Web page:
A new study from England offers yet another challenge to the long-held belief that corticosteroids increase a horse’s risk of developing laminitis, a potentially devastating inflammatory condition affecting the hooves.
“The concern that corticosteroids cause laminitis is based on a handful of single case reports in the scientific literature in which animals that were treated with corticosteroids also developed laminitis,” explains Nicola Menzies-Gow, VetMB, PhD, of the Royal Veterinary College (RVC) in Hertfordshire. “[However,] there are also lots of studies in the scientific literature in which horses were given high doses of corticosteroids over a prolonged period of time and laminitis did not occur.”
To investigate whether a link actually exists between these powerful anti-inflammatory medica-tions and the potentially devastating hoof condition, Menzies-Gow and her team embarked on an intensive review of case histories of horses treated at the RVC equine clinic and a nearby private facility. For the first part of the study, the researchers examined the records of 205 horses who received standard doses of corticosteroids as part of their treatment at the clinic, along with the records of 205 “control” horses also treated at the clinic who did not receive the medication. The researchers documented the age, sex, breed and medical history of each horse and noted whether laminitis developed in the 14 days after treatment.
For the second portion of the study, researchers collected similar data on all horses treated with corticosteroids at the university clinic as well as a private clinic between January 2015 and February 2017—a total of 1,565 horses.
The researchers found that in the first part of the study, only four horses developed laminitis—two from the group receiving corticosteroids and two from the group that did not. In the second portion of the study, 10 horses developed laminitis, for an overall prevalence of less than 1 percent. This incidence, says Menzies-Gow, is no higher than that of the general equine population and “the risk is similar in this group of animals, regardless of whether they are treated with corticosteroids or not.”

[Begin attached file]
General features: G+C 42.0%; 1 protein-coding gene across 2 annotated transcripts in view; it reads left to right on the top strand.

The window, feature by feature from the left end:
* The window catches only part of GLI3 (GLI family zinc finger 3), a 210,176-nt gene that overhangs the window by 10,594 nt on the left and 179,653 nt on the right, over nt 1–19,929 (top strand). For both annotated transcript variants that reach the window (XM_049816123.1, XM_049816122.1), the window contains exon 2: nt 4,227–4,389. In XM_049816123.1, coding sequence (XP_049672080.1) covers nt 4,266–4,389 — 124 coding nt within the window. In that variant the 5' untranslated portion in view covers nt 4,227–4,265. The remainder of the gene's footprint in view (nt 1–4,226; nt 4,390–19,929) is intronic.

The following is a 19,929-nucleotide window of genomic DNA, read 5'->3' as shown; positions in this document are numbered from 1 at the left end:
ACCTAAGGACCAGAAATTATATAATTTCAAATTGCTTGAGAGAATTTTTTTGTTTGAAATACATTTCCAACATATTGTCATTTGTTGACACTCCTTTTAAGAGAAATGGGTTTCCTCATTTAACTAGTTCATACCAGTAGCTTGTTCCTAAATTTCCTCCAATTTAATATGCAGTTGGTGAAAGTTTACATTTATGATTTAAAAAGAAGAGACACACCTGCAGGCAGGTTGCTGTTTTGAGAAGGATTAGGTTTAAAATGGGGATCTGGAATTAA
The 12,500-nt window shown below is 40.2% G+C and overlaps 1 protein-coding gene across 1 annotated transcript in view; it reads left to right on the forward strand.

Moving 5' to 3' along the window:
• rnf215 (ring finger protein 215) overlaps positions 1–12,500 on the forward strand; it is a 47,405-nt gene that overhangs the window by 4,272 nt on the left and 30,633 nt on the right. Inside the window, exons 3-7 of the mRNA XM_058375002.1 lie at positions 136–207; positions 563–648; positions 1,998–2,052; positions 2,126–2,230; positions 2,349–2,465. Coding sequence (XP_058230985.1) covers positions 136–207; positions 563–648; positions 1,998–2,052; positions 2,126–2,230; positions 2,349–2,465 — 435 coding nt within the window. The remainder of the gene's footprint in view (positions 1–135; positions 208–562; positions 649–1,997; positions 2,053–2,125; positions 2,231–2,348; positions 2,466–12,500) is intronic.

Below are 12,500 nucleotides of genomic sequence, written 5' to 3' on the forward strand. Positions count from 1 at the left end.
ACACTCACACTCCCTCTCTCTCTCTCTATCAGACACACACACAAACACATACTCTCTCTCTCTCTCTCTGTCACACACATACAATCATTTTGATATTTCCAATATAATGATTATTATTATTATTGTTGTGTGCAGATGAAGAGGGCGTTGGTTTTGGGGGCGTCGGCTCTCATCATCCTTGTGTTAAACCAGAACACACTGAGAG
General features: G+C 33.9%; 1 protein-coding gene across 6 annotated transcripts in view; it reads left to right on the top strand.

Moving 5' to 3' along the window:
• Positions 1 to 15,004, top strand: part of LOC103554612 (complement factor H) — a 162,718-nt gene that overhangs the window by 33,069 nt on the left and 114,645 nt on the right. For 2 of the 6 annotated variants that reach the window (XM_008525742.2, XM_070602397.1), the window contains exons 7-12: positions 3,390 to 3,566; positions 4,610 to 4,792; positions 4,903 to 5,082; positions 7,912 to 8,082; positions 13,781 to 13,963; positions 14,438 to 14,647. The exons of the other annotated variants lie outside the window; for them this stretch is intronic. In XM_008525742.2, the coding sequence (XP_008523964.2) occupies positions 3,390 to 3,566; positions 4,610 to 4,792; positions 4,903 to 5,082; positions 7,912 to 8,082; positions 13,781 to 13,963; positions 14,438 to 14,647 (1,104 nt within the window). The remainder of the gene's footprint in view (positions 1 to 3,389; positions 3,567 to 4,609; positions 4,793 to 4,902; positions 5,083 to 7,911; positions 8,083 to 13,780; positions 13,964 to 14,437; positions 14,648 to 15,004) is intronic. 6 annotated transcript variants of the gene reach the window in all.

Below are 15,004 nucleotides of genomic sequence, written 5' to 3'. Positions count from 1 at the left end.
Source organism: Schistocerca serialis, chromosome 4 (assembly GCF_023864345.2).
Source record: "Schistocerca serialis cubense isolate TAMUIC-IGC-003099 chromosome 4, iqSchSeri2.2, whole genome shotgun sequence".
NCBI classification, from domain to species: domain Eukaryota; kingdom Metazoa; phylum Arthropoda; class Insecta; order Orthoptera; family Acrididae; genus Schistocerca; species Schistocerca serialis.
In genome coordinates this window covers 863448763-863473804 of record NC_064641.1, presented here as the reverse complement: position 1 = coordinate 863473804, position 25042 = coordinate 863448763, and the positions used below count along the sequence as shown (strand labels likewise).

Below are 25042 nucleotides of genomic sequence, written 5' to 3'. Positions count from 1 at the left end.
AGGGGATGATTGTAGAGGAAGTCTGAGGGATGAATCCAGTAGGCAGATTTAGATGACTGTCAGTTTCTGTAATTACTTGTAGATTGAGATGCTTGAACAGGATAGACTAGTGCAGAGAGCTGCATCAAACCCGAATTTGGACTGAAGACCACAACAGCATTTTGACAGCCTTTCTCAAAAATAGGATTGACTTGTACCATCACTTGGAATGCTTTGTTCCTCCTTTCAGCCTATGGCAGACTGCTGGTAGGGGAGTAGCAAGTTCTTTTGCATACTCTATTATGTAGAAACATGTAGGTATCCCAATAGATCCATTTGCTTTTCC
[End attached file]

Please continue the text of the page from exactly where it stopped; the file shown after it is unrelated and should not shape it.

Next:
However, the data revealed some similarities among the horses who developed laminitis. The researchers noted that some were obese or had previously developed laminitis, for example, while others had pituitary pars intermedia dysfunction (PPID) or equine metabolic syndrome (EMS). In addition, many who developed laminitis were ponies.
“It is impossible to say whether the steroids actually contributed to the laminitis in this group,” says Menzies-Gow. “It is just as likely that they got laminitis because of their other risk factors and it just happened to occur when they were being treated with corticosteroids rather than at another time.”
Despite these findings, Menzies-Gow says that the specter of laminitis looms large in treatment decisions: “Most veterinarians will have had or know a colleague that had a case where laminitis developed when a horse was treated with steroids. However, there is more and more published evidence to show that the risk of laminitis in an individual animal is the same, regardless of ster-oid treatment. [If steroids are] the most appropriate therapy for a disease, they should be used.”
As for owners, she continues, if a horse is obese, has an endocrine disease or other risk factors, “they should worry all year-round rather than just when the animal is being treated with corticosteroids.”
Reference: “Prevalence of and risk factors for acute laminitis in horses treated with corticosteroids,” Veterinary Record, June 2019